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Radically Open-Dialectical Behavior Therapy for Disorders of Over-Control: Signaling Matters

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Radically Open-Dialectical Behavior Therapy (RO-DBT) is a transdiagnostic treatment designed to address a spectrum of difficult-to-treat disorders sharing similar phenotypic and genotypic features associated with maladaptive over-control—such as anorexia nervosa, chronic depression, and obsessive compulsive personality disorder. Over-control has been linked to social isolation, aloof and distant relationships, cognitive rigidity, high detailedfocused processing, risk aversion, strong needs for structure, inhibited emotional expression, and hyper-perfectionism. While resting on the dialectical underpinnings of standard DBT, the therapeutic strategies, core skills, and theoretical perspectives in RO-DBT often substantially differ. For example, RO-DBT contends that emotional loneliness secondary to low openness and social-signaling deficits represents the core problem of over-control, not emotion dysregulation. RO-DBT also significantly differs from other treatment approaches, most notably by linking the communicative functions of emotional expression to the formation of close social bonds and via skills targeting social-signaling and changing neurophysiological arousal. The aim of this paper is to provide a brief overview of the core theoretical principles and unique treatment strategies underlying RO-DBT.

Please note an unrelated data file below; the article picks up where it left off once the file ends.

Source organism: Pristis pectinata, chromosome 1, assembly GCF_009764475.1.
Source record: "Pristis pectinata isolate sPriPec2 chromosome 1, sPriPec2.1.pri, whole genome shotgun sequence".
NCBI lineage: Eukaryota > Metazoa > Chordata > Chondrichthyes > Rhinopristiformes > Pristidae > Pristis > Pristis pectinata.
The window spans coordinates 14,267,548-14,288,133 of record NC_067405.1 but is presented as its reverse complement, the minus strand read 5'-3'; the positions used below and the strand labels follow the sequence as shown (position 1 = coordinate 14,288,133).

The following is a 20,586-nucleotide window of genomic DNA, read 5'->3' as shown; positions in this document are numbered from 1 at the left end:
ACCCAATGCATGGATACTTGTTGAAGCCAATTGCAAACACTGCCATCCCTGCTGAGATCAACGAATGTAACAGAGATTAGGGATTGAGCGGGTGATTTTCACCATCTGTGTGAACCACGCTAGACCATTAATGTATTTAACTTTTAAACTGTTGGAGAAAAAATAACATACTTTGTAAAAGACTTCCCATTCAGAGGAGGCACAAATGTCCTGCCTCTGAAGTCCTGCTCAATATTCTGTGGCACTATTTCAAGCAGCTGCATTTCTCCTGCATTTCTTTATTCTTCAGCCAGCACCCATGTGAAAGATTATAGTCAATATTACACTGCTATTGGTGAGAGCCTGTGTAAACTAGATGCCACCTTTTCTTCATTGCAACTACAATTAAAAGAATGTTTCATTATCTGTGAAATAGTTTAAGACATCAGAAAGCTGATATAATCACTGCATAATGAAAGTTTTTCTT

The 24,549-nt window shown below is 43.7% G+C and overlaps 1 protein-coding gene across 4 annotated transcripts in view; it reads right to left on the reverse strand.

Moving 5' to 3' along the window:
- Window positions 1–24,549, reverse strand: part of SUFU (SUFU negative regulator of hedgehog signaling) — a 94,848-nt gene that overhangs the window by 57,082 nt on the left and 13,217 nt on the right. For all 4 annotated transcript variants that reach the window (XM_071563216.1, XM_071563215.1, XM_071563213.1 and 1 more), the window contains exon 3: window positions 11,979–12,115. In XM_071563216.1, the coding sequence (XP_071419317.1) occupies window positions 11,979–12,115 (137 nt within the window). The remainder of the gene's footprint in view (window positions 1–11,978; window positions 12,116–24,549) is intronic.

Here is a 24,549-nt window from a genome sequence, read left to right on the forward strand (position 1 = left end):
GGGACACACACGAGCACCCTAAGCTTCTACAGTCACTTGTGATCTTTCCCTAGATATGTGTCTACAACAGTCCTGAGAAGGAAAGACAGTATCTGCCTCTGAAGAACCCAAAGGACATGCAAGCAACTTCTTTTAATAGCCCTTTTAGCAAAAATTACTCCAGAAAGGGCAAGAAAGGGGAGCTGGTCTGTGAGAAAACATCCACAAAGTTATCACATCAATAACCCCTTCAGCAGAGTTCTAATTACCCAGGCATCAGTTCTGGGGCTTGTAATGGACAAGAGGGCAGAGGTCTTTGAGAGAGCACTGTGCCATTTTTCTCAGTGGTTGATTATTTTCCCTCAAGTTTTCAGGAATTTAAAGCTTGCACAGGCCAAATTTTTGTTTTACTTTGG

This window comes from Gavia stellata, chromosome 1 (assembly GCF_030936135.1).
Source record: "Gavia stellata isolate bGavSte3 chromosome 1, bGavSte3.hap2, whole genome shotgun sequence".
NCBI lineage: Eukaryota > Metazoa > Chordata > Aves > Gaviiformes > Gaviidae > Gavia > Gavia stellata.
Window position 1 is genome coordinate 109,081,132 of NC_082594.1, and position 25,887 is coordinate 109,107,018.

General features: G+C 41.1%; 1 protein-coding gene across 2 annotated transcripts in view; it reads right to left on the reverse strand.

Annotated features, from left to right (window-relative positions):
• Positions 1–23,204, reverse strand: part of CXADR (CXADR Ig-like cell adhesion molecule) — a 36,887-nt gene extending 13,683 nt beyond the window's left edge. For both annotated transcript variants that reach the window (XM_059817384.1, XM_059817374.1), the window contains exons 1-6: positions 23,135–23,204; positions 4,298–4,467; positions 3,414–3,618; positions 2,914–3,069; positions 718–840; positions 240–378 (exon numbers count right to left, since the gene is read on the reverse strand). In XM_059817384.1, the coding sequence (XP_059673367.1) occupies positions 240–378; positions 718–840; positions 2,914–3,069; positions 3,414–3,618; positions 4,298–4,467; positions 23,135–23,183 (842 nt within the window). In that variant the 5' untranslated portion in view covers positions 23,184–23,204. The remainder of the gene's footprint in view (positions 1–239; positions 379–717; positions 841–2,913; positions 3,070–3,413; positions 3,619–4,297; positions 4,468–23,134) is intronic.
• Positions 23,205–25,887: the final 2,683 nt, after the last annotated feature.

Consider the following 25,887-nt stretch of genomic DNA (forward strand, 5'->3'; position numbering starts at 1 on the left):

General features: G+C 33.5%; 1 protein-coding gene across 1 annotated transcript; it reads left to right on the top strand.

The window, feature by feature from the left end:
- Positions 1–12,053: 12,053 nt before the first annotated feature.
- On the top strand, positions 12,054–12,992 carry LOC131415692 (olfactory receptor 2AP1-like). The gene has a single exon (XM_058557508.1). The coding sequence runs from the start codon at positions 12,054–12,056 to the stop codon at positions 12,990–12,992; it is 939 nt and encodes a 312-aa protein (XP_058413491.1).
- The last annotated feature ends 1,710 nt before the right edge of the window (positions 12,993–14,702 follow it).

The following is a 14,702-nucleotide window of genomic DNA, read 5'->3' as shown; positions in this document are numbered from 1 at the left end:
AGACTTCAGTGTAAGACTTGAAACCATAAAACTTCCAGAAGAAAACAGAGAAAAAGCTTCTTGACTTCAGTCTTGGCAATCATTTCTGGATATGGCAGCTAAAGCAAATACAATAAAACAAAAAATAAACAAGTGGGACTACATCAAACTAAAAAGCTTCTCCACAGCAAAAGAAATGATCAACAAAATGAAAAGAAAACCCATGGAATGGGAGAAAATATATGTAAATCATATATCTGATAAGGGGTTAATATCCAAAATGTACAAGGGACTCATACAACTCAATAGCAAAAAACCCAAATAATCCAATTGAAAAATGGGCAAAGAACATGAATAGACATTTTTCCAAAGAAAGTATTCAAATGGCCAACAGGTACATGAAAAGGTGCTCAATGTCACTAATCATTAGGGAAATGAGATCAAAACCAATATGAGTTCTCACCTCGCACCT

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Keywords: DIALECTICAL BEHAVIOR THERAPY; EMOTION INHIBITION; PSYCHOLOGICAL FLEXIBILITY; RADICAL OPENNESS; SOCIAL SIGNALING

Document Type: Research Article

Affiliations: School of Psychology, University of Southampton, Highfield Campus, Southampton, UK

Publication date: June 1, 2015

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